Korean Banks Keep Exclusive Rights For Virtual Asset Real-name Verification Accounts
- Currently, only banks in Korea issue real-name verification accounts for virtual assets, but some argue that allowing securities companies to issue these accounts would break the oligopoly system of banks.
- The virtual asset industry is still being legislated in Korea, and the authorities are focusing on strict anti-money laundering and investor protection related to virtual assets, which they believe could be compromised by allowing securities companies to issue real-name accounts.
Financial authorities in Korea have decided against expanding the issuing institution of virtual asset real-name verification accounts, other than banks. The financial sector proposed a plan to allow securities companies to issue these accounts as a measure to break the oligopoly system of banks. However, the authorities have drawn a line, citing concerns around soundness, consumer protection, and financial stability.
The real-name confirmation deposit and withdrawal account system was introduced in Korea in 2017. Currently, only banks in Korea are issuing real-name verification accounts. In contrast, online securities companies such as Robinhood in the United States provide virtual asset trading services to customers through their own securities accounts.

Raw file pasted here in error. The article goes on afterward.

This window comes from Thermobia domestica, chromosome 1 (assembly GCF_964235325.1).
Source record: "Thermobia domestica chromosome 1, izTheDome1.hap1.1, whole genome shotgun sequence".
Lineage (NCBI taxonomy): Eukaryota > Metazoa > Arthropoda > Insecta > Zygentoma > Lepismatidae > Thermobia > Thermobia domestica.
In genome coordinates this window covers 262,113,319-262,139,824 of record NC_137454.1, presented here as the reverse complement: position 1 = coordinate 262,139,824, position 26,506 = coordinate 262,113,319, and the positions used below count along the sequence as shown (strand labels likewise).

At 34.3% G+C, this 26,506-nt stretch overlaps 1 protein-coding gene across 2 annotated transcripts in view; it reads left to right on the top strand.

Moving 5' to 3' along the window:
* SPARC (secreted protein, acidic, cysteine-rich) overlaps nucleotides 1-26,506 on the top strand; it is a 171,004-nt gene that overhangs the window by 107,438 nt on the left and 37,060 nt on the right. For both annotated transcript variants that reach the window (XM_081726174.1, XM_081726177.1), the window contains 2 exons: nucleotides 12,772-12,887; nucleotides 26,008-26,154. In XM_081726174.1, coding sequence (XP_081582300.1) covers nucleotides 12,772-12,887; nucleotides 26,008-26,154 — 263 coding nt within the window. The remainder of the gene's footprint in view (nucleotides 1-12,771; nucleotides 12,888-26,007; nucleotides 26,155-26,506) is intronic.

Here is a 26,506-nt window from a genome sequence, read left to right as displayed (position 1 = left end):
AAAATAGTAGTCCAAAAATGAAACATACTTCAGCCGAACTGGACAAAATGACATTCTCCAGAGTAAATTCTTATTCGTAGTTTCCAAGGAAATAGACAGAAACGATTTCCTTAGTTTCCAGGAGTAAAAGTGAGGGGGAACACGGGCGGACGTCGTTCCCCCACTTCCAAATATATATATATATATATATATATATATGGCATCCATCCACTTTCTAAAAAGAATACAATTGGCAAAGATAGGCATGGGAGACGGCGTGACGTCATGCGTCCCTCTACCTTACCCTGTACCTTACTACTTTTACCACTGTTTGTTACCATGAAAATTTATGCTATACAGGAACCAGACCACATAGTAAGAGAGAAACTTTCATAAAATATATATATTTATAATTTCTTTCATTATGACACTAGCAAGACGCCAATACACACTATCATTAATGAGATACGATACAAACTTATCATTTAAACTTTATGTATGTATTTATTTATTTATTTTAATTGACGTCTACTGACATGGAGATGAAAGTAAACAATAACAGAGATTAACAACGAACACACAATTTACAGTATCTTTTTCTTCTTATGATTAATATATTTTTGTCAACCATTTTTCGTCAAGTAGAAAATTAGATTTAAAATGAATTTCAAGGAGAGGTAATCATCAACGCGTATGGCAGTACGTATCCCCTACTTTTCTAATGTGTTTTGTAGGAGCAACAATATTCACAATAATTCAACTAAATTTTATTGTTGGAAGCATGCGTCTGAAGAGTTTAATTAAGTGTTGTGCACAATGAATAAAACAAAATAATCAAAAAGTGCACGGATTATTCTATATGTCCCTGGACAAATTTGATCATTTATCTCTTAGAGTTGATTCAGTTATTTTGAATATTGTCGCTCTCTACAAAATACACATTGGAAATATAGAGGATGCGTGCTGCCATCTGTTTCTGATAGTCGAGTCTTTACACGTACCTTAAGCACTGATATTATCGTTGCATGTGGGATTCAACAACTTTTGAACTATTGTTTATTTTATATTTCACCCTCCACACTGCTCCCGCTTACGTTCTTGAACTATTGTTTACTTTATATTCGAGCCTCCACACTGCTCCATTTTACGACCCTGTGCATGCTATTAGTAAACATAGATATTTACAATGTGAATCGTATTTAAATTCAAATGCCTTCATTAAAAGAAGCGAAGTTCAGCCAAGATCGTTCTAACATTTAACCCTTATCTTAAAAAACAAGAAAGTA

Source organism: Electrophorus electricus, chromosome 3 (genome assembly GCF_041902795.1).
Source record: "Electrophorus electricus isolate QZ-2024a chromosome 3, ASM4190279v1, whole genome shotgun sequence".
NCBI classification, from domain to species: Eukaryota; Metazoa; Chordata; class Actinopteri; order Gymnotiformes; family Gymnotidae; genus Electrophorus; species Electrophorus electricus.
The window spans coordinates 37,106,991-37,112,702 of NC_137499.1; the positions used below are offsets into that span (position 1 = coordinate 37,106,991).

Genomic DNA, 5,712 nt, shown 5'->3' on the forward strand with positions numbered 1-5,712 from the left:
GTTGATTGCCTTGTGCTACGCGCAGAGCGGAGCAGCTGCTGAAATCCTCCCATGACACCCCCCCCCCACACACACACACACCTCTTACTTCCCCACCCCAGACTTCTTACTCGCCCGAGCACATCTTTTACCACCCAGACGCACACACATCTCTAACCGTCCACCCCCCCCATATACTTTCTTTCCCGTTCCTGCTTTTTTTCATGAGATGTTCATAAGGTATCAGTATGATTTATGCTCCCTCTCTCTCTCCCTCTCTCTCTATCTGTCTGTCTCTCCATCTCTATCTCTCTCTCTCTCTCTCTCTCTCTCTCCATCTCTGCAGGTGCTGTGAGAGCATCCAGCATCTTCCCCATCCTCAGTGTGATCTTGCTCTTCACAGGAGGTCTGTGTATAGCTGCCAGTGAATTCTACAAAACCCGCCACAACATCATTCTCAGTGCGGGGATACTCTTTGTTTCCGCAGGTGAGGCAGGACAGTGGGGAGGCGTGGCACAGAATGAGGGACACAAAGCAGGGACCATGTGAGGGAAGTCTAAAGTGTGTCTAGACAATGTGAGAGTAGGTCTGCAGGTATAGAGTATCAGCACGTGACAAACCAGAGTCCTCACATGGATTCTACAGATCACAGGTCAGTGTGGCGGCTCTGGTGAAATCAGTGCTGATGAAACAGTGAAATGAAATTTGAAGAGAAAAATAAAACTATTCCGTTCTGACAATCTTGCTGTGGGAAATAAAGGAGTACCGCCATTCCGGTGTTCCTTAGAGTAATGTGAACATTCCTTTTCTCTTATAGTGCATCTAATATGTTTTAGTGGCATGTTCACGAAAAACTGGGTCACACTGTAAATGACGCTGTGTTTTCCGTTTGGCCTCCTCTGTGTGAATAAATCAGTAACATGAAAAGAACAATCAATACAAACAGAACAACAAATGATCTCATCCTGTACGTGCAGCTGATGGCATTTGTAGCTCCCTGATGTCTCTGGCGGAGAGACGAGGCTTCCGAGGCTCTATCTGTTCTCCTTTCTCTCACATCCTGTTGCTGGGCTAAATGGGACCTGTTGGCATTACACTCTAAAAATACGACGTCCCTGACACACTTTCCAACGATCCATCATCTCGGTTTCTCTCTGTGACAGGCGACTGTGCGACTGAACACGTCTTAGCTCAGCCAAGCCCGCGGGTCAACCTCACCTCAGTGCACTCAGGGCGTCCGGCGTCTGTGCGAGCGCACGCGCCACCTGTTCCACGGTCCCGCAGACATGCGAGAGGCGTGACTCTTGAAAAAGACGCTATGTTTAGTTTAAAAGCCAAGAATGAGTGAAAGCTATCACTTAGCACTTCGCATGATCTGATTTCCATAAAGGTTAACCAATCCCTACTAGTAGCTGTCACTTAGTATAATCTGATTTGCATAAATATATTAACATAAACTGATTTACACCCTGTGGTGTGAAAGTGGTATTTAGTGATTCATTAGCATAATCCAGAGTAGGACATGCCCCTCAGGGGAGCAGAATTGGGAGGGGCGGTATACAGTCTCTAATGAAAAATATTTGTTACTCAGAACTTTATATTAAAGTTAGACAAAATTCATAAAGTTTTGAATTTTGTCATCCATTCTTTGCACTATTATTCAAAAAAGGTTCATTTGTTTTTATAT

The Financial Services Commission held the first meeting of the Working Group on Management, Business Practices and System Improvement to discuss bank reform issues. The meeting discussed a plan to allow securities companies to issue virtual asset real-name accounts, but the authorities ultimately concluded that additional expansion of real-name account issuing financial institutions is not desirable.
The authorities believe that institutions with sufficient financial capabilities need to take charge, as securities companies have relatively low anti-money laundering capabilities compared to banks. Various burdens may arise on financial companies that open accounts in the event of an insolvency or closure of an exchange.
Allowing securities companies to issue real-name accounts for virtual assets runs counter to the policy direction that focuses on strict anti-money laundering and investor protection related to virtual assets. As a result, there is a risk of an investment bubble.
Furthermore, the virtual asset industry is still in the process of being legislated, and the discussion or policy direction for the virtual asset industry is not yet mature.
Overall, the financial authorities in Korea have made it clear that they are prioritizing soundness, consumer protection, and financial stability over expanding the scope of business in the non-bank sector. As the virtual asset industry continues to evolve, it will be interesting to see how policies and regulations develop in the coming years.
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